An Interview with Daniel Price, author of The Flight of the Silvers

Yesterday I reviewed The Flight of the Silvers, Daniel Price’s new novel, which is out now from Blue Rider Press. Mr. Price graciously agreed to be interviewed via email.

When and how did the idea for The Flight of Silvers come to you? Did you know then that it would become a multi-part saga?

Daniel Price Photo courtesy of the author.

Daniel Price
Photo courtesy of the author.

DP: I’ve been developing the story for fifteen years now. I can’t even remember what originally inspired the idea. All I know is that the ending came to me first. Everything else—the world, the characters—sprang backward from that.

It wasn’t long before I realized that the plot was too big to contain in one book, which scared the crap out of me. I’d never written a series before, much less one about superpowered people on an alternate Earth. If I got it wrong. I’d be spending years of my life on a saga that either no one saw or everyone hated. Who wants that?

So I pushed the idea to the back burners and moved on to other projects. But the Silvers story kept poking at me. It took a brief bout with cancer to remind me that there were worse fates than trying and failing at something. I finally started writing Silvers in 2009, and it turned out to be the best decision of my life. Now on hindsight I wonder why the hell I was so nervous.


How was writing a sci-fi-action-suspense novel different from writing non-sci-fi fiction, like your first novel, Slick?

The Flight of the SilversDP: Like night and day. My first novel is a comedy set in the world of public relations, which I’d never personally been a part of. I was determined to research the hell out of it and get the details right. It was constraining, but I loved every minute of it.

With Silvers, I had more freedom than I knew what to do with. I could change the rules of reality, invent new history. It was unbelievably fun to dream up this stuff. The hard part was introducing the world in a way that didn’t make people go cross-eyed.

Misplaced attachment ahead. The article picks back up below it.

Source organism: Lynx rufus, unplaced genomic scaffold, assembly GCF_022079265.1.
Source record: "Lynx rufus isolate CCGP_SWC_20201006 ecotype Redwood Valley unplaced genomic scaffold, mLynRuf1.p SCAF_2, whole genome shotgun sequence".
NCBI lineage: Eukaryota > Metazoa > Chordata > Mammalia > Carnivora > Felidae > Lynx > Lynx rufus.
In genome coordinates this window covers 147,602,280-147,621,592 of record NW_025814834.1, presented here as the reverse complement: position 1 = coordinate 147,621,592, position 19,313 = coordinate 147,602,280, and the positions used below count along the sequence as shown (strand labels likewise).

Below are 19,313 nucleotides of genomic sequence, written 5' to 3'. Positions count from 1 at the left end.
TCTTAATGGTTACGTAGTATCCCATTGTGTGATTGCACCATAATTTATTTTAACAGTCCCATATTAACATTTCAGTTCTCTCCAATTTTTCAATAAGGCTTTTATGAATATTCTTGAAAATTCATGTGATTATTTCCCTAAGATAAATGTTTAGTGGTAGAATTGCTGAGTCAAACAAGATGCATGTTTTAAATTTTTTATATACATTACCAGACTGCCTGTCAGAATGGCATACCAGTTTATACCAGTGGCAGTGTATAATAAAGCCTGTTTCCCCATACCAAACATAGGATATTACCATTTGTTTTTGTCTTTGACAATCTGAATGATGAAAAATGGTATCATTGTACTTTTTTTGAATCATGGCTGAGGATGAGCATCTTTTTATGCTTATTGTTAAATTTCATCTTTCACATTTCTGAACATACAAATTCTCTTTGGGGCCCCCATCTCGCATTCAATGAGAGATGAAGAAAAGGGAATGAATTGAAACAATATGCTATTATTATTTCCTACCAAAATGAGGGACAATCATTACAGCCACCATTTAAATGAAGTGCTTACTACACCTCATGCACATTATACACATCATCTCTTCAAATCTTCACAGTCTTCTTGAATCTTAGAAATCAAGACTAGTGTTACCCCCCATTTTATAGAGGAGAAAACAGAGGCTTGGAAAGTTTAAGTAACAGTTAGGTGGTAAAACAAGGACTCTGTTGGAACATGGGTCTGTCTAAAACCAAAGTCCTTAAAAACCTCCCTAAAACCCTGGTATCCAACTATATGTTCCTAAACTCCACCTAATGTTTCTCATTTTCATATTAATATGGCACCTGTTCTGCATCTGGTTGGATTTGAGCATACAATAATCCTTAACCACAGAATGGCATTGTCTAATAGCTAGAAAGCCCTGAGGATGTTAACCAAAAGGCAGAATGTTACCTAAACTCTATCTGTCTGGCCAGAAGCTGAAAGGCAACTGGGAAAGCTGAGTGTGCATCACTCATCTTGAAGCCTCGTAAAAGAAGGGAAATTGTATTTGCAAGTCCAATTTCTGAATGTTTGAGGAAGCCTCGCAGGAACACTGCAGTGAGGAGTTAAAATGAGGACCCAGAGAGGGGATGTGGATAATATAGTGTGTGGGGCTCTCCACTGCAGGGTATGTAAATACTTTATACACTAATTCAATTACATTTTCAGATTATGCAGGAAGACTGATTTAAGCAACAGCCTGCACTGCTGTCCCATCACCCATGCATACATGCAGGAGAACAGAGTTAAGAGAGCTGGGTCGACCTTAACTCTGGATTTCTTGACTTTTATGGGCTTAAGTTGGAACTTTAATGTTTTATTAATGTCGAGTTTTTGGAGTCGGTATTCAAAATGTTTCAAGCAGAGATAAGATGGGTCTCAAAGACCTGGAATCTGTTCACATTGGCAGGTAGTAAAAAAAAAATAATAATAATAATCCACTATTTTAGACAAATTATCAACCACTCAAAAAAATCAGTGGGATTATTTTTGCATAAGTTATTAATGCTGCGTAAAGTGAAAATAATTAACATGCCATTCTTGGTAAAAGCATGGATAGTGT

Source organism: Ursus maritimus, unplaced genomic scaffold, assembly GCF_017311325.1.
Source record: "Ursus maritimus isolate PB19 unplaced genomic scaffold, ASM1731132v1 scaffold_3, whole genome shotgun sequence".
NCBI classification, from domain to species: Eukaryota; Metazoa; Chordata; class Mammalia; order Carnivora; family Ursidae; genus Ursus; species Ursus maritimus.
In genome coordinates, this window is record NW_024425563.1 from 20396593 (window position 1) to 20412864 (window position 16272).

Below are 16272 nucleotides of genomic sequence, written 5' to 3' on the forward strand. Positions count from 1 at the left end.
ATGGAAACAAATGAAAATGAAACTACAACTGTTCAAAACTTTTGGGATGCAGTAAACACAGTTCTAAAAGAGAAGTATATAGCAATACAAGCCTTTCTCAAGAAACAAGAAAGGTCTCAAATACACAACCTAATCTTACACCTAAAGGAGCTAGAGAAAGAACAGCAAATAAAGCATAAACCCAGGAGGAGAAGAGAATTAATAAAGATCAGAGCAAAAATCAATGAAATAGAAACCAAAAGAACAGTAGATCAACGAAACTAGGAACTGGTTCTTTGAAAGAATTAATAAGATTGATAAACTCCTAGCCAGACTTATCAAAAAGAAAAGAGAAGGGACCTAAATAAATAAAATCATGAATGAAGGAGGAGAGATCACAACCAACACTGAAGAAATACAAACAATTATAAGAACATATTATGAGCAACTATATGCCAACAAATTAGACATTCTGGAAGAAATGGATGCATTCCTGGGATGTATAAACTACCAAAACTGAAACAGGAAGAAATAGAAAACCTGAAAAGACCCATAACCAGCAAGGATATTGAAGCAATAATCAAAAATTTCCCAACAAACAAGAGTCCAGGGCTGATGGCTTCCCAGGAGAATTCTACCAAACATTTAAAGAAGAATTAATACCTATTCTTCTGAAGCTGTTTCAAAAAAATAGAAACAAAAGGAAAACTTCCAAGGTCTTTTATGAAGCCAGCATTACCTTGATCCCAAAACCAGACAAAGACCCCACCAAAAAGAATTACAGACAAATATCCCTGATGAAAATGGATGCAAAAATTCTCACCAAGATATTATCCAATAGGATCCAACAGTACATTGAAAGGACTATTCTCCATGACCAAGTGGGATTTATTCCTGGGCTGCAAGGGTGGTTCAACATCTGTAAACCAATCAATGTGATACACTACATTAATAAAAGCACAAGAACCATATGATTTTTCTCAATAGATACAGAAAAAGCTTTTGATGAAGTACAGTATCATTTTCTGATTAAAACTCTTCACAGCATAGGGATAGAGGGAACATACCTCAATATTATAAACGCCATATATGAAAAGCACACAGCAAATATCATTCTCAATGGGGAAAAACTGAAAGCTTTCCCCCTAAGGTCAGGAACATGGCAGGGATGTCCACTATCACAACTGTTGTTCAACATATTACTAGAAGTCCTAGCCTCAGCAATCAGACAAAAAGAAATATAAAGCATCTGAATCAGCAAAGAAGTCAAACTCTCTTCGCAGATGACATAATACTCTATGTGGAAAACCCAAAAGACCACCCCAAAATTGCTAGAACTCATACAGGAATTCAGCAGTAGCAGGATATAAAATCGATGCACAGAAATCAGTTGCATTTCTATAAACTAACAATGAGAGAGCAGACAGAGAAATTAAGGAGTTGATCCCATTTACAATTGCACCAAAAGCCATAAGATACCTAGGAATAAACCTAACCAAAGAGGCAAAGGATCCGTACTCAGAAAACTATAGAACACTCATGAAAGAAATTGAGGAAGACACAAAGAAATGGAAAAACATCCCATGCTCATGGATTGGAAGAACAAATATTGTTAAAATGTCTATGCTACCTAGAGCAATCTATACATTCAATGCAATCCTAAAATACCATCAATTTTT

Fortunately, my alpha readers kept me honest. The earliest drafts of Silvers were littered with plot-stopping info dumps. My friends helped me smooth them over.


How did you go about conducting research for The Flight of the Silvers?

DP: As far as the science went, I didn’t go nuts. I read some extremely dumbed-down books on temporal physics until I had a good enough grasp on the new rules of my world. And with each manner of timebending I introduced, I did some speculation into the side effects and limitations, which led to some interesting new details.

But when it came to the worldbuilding, I did a ton of research. My alternate Earth exists in a timeline that drastically changed after a cataclysmic event in 1912. So I studied the culture of that era and then rebuilt world history, decade by decade. That also led to some fun new details.

The third aspect of my research was etymology. Every new word I introduce has a traceable origin. I didn’t want to make up stuff just because it sounds good.


Which other time-travel books/movies/shows would you recommend to fans of The Flight of the Silvers?

DP: For alternate history, nothing inspired me more than Watchmen. Alan Moore and Dave Gibbons paint a world that’s completely recognizable and yet terrifyingly different. It blew me away when I first read it in 1986. I’ve lost count of the number of times I’ve devoured it since then.

In terms of temporal hijinks, I can’t say enough good things about Slaughterhouse Five. Kurt Vonnegut was the first writer to truly mess with my perception of time. And like all of his books, he wraps his craziness around a strong and beautiful character story.


Which writers do you read while writing? Do your reading choices change depending on the writing project at hand?

DP: Sadly, I can’t read other people’s fiction when I’m writing. It screws me up. I do take the occasional sanity break and tear through my read pile. The top two novels of my list right now are The Waking Engine, by David Edison and The Martian by Andy Weir. Looking forward to both of them.